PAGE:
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28 Jun

Cosmetics Safety

The number of adverse events reported to the FDA involving cosmetics is increasing, study finds.

27 Jun

Stress and Heart Disease

Persistent mental distress increases risk of death in heart patients, study finds.

26 Jun

Insurance Coverage & Breast Cancer Diagnosis

Loss of Medicaid coverage leads to later stage breast cancer diagnosis, study finds.

Even at Low Levels, Dirty Air Raises Death Risk for U.S. Seniors

WEDNESDAY, June 28, 2017 (HealthDay News) -- Air pollution may shorten the lives of American seniors, even in areas where levels fall below national safety standards, new research indicates.

Although it's possible that factors other than air pollution are responsible for the increase in premature deaths among older adults, study co-aut...

Electric Brain Stimulation No Better Than Meds For Depression: Study

WEDNESDAY, June 28, 2017 (HealthDay News) -- For people who battle depression and can't find relief, stimulating the brain with electric impulses may help. But a new study by Brazilian researchers says it's still no better than antidepressant medication.

In a trial that pitted transcranial, direct-current stimulation (tDCS) against the...

  • Steven Reinberg
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  • June 28, 2017
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Heavy Teens May Be Setting Themselves Up for a Stroke

WEDNESDAY, June 28, 2017 (HealthDay News) -- As more young adults are hospitalized for stroke each year in the United States, new research from Sweden hints at a reason why: Teens who become overweight during adolescence appear to face a higher stroke risk later.

"According to our results, avoiding excessive BMI increase between 8 and ...

Obamacare May Have Slashed Cardiac Arrest Rate in Oregon

WEDNESDAY, June 28, 2017 (HealthDay News) -- A dramatic decrease in often-fatal cardiac arrest has occurred among Oregon residents who gained access to health insurance through the Affordable Care Act, a new study reports.

Cardiac arrest cases declined by 17 percent among 45- to 64-year-olds soon after full implementation of the health...

  • Dennis Thompson
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  • June 28, 2017
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Poor Sleep May Worsen Suicidal Thoughts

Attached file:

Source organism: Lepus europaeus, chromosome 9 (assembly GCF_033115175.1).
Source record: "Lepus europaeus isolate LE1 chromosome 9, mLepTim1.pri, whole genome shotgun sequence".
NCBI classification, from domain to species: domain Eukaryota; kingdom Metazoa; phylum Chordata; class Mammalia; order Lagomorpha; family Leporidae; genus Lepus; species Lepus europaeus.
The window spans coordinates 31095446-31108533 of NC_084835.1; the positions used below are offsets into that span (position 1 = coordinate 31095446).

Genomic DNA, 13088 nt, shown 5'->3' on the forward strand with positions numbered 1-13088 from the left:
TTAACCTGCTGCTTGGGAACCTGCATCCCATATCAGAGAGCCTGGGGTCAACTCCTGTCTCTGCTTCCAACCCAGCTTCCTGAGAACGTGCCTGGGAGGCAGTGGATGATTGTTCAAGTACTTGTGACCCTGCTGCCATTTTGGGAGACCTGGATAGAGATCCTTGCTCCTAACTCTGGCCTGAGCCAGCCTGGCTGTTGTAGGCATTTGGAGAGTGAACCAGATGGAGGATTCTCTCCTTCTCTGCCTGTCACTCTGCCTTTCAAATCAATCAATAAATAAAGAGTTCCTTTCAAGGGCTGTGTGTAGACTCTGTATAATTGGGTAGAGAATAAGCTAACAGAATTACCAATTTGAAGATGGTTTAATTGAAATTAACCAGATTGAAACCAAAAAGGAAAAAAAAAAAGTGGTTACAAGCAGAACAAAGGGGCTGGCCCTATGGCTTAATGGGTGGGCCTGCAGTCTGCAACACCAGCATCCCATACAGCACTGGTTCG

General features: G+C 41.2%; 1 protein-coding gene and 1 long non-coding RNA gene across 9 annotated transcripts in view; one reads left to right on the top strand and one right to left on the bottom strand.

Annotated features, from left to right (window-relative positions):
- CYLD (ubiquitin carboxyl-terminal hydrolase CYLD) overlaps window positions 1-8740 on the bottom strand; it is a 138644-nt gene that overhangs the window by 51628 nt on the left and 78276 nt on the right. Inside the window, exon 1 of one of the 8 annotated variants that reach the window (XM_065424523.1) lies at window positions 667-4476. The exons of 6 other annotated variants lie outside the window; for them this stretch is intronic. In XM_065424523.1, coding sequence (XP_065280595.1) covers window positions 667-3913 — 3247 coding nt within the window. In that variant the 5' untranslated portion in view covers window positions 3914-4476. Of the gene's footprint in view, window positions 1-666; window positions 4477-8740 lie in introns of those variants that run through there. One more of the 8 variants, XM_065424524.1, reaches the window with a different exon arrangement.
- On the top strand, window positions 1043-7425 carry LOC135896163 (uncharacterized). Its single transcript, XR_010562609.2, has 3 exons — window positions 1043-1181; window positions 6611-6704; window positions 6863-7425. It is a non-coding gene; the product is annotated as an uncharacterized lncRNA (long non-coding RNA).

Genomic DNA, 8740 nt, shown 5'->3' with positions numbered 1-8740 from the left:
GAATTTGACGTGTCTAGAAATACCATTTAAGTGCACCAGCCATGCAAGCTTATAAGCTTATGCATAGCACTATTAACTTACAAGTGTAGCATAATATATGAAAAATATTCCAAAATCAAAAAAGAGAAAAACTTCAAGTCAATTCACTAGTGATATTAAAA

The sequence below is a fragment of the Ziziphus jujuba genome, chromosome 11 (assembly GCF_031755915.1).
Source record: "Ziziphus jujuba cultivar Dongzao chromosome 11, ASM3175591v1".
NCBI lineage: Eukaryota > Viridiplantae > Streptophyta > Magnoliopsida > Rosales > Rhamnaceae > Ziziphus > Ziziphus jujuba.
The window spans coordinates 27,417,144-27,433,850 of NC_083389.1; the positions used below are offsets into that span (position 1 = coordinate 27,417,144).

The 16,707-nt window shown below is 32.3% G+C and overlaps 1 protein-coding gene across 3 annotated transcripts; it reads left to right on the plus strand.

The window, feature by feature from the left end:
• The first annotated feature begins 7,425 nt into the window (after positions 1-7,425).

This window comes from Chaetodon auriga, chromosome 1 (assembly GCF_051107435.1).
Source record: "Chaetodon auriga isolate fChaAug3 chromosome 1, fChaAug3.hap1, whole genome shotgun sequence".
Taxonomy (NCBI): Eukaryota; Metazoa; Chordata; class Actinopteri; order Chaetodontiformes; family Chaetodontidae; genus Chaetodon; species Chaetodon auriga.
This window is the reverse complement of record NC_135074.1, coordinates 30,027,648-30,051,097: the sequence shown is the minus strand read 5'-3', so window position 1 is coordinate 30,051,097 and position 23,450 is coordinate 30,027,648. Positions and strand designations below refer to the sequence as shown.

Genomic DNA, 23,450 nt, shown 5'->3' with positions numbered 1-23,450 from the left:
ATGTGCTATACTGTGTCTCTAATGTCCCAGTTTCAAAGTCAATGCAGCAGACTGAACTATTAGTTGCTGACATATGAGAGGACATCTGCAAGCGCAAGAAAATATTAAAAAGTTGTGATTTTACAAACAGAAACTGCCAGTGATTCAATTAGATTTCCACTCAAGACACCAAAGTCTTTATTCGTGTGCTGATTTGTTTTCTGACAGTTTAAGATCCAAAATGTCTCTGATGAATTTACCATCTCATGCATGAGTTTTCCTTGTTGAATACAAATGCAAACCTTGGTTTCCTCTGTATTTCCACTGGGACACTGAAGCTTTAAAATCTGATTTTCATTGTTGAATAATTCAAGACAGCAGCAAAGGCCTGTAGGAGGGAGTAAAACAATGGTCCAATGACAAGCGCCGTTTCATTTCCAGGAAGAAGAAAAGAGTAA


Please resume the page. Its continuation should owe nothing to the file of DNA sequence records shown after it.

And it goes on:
WEDNESDAY, June 28, 2017 (HealthDay News) -- Sleep problems may provide early clues about worsening suicidal thoughts in at-risk young adults as well as a potential way to intervene, a new study suggests.

"Suicide is the tragic outcome of psychiatric illness interacting with multiple biological, psychological and social risk factors," ...

Tattoo Remorse? What You Need to Know About Erasing Your Ink

WEDNESDAY, June 28, 2017 (HealthDay News) -- Perhaps your neon forearm tattoo with the name of your high school girlfriend wasn't your brightest move ever.

If so, you're not alone.

Forever is apparently in the eye of the beholder. One in eight tattooed Americans regret getting what is supposed to be a permanent form of creat...

Wider Smiles Aren't the Most Pleasing

WEDNESDAY, June 28, 2017 (HealthDay News) -- Less is probably more when it comes to a convincing smile, a new study finds.

More than 800 people were shown a series of 3D computer-animated smiles and asked to rate them. The smiles differed in features such as amount, mouth angle, symmetry and how many teeth were shown.

Bigger ...

More Summer Sun Equals More Greenland Ice Melt: Study

WEDNESDAY, June 28, 2017 (HealthDay News) -- Decreasing cloud cover in summertime over the last 20 years is causing the Greenland ice sheet to melt much more rapidly, new research shows.

British researchers analyzed data from earth-observing satellites and high-resolution climate models and found a consistent decrease in summer cloud c...

Can an Aspirin a Day Keep a Pregnancy Complication Away?

WEDNESDAY, June 28, 2017 (HealthDay News) -- Something as simple as taking a low-dose aspirin every day may protect pregnant women from the life-threatening condition known as preeclampsia, new research suggests.

"Preeclampsia is one of the most serious complications of pregnancy, with a high risk of death for the mother and baby," sai...

Popular Heartburn Meds Don't Raise Alzheimer's Risk: Study

WEDNESDAY, June 28, 2017 (HealthDay News) -- Drugs used to treat acid reflux and ulcers don't appear to boost the risk of dementia, as has been previously suspected, new research suggests.